Saturday, November 8, 2014

Jinnah: the making of a communalist

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Communalism and greed for political power are like iron and magnet.  Mohammed Ali Jinnah is a good case study. 

Jinnah returned to India in 1906 having become a Barrister.  He was a secular, liberal nationalist then, a follower of Dadabhai Naoroji.  He joined the Congress and opposed the Muslim League staunchly.  Aga Khan, the first president of Muslim League, called Jinnah “our toughest opponent” and Sarojini Naidu gave him the title “Ambassador of Hindu-Muslim Unity.”

When he entered the Central Legislative Council from Bombay as a Muslim member under the system of separate electorates for Hindus and Muslims, Jinnah became what historian Bipan Chandra calls “a communal nationalist.”  Jinnah was still a member of the Congress but had stepped on to the slide of communalism.  Once you are on the slide of communalism, the downward motion is quick and natural.

Yet as late as 1925, Jinnah could tell a young Muslim who claimed he was a Muslim first: “My boy, no, you are an Indian first and then a Muslim.”  Jinnah was not at all a religious person at heart.  By temperament he was secular.  By faith, he was an atheist.  (V D Savarkar was an atheist too.) But greed for power made him a communalist.  He wanted to be the Prime Minister of independent India.  If not India, then Pakistan.

In 1937-38, Jinnah understood the real potential of communalism as an easy route to political power.  The liberal nationalist, the atheist, now started crying that Islam was in danger in India.  “The High Command of the Congress is determined, absolutely determined, to crush all other communities and cultures in this country and establish Hindu raj in this country,” declaimed the atheist-turned-communalist. 

The Hindu communalists did not fail to add fuel to the fire that was being lit.  “We Hindus are (already) reduced to be veritable helots throughout our land,” proclaimed V D Savarkar in 1938.  Soon the RSS Bible, We, was published highlighting the ominous risks run by the “Hindu National life.”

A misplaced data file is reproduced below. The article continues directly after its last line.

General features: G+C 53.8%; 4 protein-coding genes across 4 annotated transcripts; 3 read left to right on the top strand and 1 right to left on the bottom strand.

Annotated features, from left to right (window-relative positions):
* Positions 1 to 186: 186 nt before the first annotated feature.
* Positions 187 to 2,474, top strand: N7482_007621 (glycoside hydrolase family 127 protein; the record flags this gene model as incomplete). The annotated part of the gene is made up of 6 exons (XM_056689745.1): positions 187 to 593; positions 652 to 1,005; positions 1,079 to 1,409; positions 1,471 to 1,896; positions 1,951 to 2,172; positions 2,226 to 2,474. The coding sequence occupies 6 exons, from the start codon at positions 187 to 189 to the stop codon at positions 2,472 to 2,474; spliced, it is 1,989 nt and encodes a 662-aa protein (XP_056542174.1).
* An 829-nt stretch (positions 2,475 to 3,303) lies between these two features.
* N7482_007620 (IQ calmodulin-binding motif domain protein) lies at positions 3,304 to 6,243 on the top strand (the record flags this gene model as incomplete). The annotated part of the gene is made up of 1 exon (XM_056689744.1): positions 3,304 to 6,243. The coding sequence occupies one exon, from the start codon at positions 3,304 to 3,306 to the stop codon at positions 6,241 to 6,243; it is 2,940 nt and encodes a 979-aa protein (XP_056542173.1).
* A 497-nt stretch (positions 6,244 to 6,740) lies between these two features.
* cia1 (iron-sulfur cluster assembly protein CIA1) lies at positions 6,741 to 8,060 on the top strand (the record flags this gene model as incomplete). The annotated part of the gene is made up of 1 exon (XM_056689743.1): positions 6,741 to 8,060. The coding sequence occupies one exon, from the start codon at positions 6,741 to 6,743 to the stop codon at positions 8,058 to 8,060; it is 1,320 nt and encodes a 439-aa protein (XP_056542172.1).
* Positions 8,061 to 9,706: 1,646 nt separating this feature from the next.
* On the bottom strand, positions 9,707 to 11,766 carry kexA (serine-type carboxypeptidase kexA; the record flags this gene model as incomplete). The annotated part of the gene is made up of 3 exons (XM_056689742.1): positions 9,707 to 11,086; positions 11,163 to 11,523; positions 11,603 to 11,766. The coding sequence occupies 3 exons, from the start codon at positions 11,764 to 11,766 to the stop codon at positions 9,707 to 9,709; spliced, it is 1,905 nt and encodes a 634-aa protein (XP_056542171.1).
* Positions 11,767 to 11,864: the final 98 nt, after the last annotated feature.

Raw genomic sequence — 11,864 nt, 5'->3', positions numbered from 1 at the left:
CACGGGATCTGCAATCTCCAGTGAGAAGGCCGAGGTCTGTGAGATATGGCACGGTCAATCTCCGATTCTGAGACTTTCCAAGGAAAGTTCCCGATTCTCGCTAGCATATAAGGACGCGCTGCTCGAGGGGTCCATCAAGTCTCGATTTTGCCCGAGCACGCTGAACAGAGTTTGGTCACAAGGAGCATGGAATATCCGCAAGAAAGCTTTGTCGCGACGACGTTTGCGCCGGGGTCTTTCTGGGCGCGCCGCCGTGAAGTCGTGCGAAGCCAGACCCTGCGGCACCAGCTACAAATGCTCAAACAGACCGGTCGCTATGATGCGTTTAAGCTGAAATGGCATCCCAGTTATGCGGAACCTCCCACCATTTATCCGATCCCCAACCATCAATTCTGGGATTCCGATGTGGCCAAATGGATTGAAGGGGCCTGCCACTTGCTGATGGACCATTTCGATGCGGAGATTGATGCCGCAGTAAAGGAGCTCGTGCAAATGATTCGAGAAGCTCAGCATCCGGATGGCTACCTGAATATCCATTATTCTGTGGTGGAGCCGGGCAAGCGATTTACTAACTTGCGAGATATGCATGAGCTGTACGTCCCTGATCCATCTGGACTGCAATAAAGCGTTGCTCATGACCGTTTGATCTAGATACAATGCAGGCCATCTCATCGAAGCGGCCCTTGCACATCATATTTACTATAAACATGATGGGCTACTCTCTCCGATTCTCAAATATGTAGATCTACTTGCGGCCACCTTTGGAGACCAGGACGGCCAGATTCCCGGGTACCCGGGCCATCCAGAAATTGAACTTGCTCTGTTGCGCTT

In addition to all this mounting hatred and mutual suspicion was the British desire and policy to “divide and rule.”

Then there were other vested interests like traders and landlords who found it apt to use the communal forces to secure their own interests.  The Muslim landlords in West Punjab, for example, had much to gain by supporting the Muslim League.  The Hindu zamindars, merchants and moneylenders in North and West India drifted to Hindu communal parties and groups for their own interests rather than the nation’s. 

Personal interests are better taken care of when projected as the interests of a community, if not the nation itself. 

Almost seven decades after we won Independence, we still hear talks of a particular religious community being in danger in the country and hence the need to rewrite the history of the country.  The Union education minister has already approached certain historians of a particular hue for rewriting the history textbooks of NCERT.  We are reminded of what happened when the BJP came to power earlier and Murli Manohar Joshi was the education minister.  

Historian Bipan Chandra said in his classical work, India’s Struggle for Independence, “The communalists increasingly operated on the principle: the bigger the lie the better.  They poured venom on the National Congress and Gandhiji...”

How many national heroes are going to have their faces blackened and how many theirs whitened by the new histories that will be written, we can wait and watch.  Atheists have fought and killed for religions and villains have become heroes in the history of our species. 


  1. Replies
    1. Thanks, Abhi. I thought this would invite some sort of a discussion...

  2. You are right. Very few people put the interest of the nation above, or even aligned with, their own interest. They are short sighted as a stable nation is the safest environment in which to carry on doing business long term.

    1. But young India is demanding changes, KM. See the way the RSS office in Delhi's Jhandewala was gheraoed yesterday by the youth of Delhi. Young India is moving beyond outdated views.

  3. Gandhi admitted that he could not influence two persons: one was his own son, Harilala Gandhi and another was Jinnah.

    1. Jinnah and Gandhi were poles apart. The former was an atheist who made use of religion just the way many of our contemporary leaders (including the PM) are doing it. The latter was a staunch believer in Hinduism but who would not use it as a political tool.

  4. I hate both the leaders Jinnah and Gandhiji for what happened in 1947. Reading your post I understand that this was not something that happened over night it had been brewing for a while. Jinnah was greedy and Gandhiji to whom the country used to listen could have stopped the split. Yet their personal ambitions just pushed them over the line.

    This fighting over religion is I guess every Indians pass time.


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